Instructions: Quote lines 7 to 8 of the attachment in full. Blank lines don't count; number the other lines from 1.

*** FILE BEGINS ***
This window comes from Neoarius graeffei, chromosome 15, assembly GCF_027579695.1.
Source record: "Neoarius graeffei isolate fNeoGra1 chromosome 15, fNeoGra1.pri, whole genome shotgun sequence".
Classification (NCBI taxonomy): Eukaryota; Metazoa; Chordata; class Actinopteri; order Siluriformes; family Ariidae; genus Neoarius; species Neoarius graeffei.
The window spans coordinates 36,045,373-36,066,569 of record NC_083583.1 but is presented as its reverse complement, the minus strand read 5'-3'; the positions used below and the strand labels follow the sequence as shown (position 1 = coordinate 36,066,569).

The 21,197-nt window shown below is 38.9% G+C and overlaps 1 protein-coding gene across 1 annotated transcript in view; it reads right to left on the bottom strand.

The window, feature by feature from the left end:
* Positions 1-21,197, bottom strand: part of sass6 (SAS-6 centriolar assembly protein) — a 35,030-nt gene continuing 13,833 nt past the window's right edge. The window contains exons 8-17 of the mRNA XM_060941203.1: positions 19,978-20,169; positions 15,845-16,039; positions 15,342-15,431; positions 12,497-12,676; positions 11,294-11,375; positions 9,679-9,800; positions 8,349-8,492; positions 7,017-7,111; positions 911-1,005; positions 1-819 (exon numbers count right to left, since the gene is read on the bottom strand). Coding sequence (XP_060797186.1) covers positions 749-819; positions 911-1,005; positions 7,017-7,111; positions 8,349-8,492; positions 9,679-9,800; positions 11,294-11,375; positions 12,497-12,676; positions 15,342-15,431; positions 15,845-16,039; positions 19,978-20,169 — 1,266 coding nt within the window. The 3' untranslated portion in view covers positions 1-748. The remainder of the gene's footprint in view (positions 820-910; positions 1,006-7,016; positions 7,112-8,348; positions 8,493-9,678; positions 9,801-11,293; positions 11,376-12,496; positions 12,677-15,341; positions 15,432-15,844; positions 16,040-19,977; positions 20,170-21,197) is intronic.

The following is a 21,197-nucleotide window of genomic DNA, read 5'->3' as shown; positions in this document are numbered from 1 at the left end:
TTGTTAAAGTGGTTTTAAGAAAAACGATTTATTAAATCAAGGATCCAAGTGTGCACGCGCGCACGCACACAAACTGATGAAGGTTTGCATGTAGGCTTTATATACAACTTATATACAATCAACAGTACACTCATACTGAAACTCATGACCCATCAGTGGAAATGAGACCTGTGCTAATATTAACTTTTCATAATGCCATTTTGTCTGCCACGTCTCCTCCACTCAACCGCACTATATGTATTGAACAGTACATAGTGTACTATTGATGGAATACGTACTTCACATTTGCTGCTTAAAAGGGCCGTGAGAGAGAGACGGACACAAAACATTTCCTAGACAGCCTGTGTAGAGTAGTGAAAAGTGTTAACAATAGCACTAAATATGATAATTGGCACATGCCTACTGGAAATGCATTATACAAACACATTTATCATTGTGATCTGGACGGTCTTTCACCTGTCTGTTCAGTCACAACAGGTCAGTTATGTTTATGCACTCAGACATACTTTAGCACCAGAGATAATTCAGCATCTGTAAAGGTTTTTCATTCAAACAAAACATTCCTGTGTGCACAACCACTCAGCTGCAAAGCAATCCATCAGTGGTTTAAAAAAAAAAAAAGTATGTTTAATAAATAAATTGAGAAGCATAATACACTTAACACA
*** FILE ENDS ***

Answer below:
* Positions 1-21,197, bottom strand: part of sass6 (SAS-6 centriolar assembly protein) — a 35,030-nt gene continuing 13,833 nt past the window's right edge. The window contains exons 8-17 of the mRNA XM_060941203.1: positions 19,978-20,169; positions 15,845-16,039; positions 15,342-15,431; positions 12,497-12,676; positions 11,294-11,375; positions 9,679-9,800; positions 8,349-8,492; positions 7,017-7,111; positions 911-1,005; positions 1-819 (exon numbers count right to left, since the gene is read on the bottom strand). Coding sequence (XP_060797186.1) covers positions 749-819; positions 911-1,005; positions 7,017-7,111; positions 8,349-8,492; positions 9,679-9,800; positions 11,294-11,375; positions 12,497-12,676; positions 15,342-15,431; positions 15,845-16,039; positions 19,978-20,169 — 1,266 coding nt within the window. The 3' untranslated portion in view covers positions 1-748. The remainder of the gene's footprint in view (positions 820-910; positions 1,006-7,016; positions 7,112-8,348; positions 8,493-9,678; positions 9,801-11,293; positions 11,376-12,496; positions 12,677-15,341; positions 15,432-15,844; positions 16,040-19,977; positions 20,170-21,197) is intronic.

The following is a 21,197-nucleotide window of genomic DNA, read 5'->3' as shown; positions in this document are numbered from 1 at the left end: